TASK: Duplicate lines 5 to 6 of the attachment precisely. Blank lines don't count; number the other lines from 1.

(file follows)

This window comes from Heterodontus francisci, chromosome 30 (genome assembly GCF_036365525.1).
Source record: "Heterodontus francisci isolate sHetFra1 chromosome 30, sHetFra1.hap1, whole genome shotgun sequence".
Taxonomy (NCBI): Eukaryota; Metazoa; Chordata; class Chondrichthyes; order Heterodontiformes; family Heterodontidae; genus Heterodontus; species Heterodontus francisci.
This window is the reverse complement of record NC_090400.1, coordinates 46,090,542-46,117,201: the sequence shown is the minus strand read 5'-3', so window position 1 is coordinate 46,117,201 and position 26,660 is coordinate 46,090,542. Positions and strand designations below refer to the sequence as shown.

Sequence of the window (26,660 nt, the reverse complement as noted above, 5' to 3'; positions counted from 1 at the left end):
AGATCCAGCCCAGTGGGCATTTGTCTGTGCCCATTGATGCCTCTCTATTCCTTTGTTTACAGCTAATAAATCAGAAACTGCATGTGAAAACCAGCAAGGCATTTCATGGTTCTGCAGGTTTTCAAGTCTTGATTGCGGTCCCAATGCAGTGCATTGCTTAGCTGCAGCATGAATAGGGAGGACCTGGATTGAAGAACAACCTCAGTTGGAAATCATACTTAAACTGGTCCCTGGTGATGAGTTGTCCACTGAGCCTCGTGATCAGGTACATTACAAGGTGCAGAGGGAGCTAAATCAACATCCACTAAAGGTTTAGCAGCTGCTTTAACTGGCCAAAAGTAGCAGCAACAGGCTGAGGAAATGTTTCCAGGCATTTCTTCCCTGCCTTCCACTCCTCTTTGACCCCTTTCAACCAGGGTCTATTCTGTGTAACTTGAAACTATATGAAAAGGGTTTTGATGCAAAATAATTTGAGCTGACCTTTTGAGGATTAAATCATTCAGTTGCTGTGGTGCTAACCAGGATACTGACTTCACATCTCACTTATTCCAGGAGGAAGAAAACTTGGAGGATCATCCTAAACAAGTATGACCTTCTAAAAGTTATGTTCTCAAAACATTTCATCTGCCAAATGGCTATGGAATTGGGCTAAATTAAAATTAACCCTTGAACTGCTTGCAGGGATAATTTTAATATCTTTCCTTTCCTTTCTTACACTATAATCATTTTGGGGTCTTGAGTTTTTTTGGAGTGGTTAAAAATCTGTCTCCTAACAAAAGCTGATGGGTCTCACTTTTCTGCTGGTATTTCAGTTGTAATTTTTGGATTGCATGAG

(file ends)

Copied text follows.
Sequence of the window (26,660 nt, the reverse complement as noted above, 5' to 3'; positions counted from 1 at the left end):
AGATCCAGCCCAGTGGGCATTTGTCTGTGCCCATTGATGCCTCTCTATTCCTTTGTTTACAGCTAATAAATCAGAAACTGCATGTGAAAACCAGCAAGGCATTTCATGGTTCTGCAGGTTTTCAAGTCTTGATTGCGGTCCCAATGCAGTGCATTGCTTAGCTGCAGCATGAATAGGGAGGACCTGGATTGAAGAACAACCTCAGTTGGAAATCATACTTAAACTGGTCCCTGGTGATGAGTTGTCCACTGAGCCTCGTGATCAGGTACATTACAAGGTGCAGAGGGAGCTAAATCAACATCCACTAAAGGTTTAGCAGCTGCTTTAACTGGCCAAAAGTAGCAGCAACAGGCTGAGGAAATGTTTCCAGGCATTTCTTCCCTGCCTTCCACTCCTCTTTGACCCCTTTCAACCAGGGTCTATTCTGTGTAACTTGAAACTATATGAAAAGGGTTTTGATGCAAAATAATTTGAGCTGACCTTTTGAGGATTAAATCATTCAGTTGCTGTGGTGCTAACCAGGATACTGACTTCACATCTCACTTATTCCAGGAGGAAGAAAACTTGGAGGATCATCCTAAACAAGTATGACCTTCTAAAAGTTATGTTCTCAAAACATTTCATCTGCCAAATGGCTATGGAATTGGGCTAAATTAAAATTAACCCTTGAACTGCTTGCAGGGATAATTTTAATATCTTTCCTTTCCTTTCTTACACTATAATCATTTTGGGGTCTTGAGTTTTTTTGGAGTGGTTAAAAATCTGTCTCCTAACAAAAGCTGATGGGTCTCACTTTTCTGCTGGTATTTCAGTTGTAATTTTTGGATTGCATGAG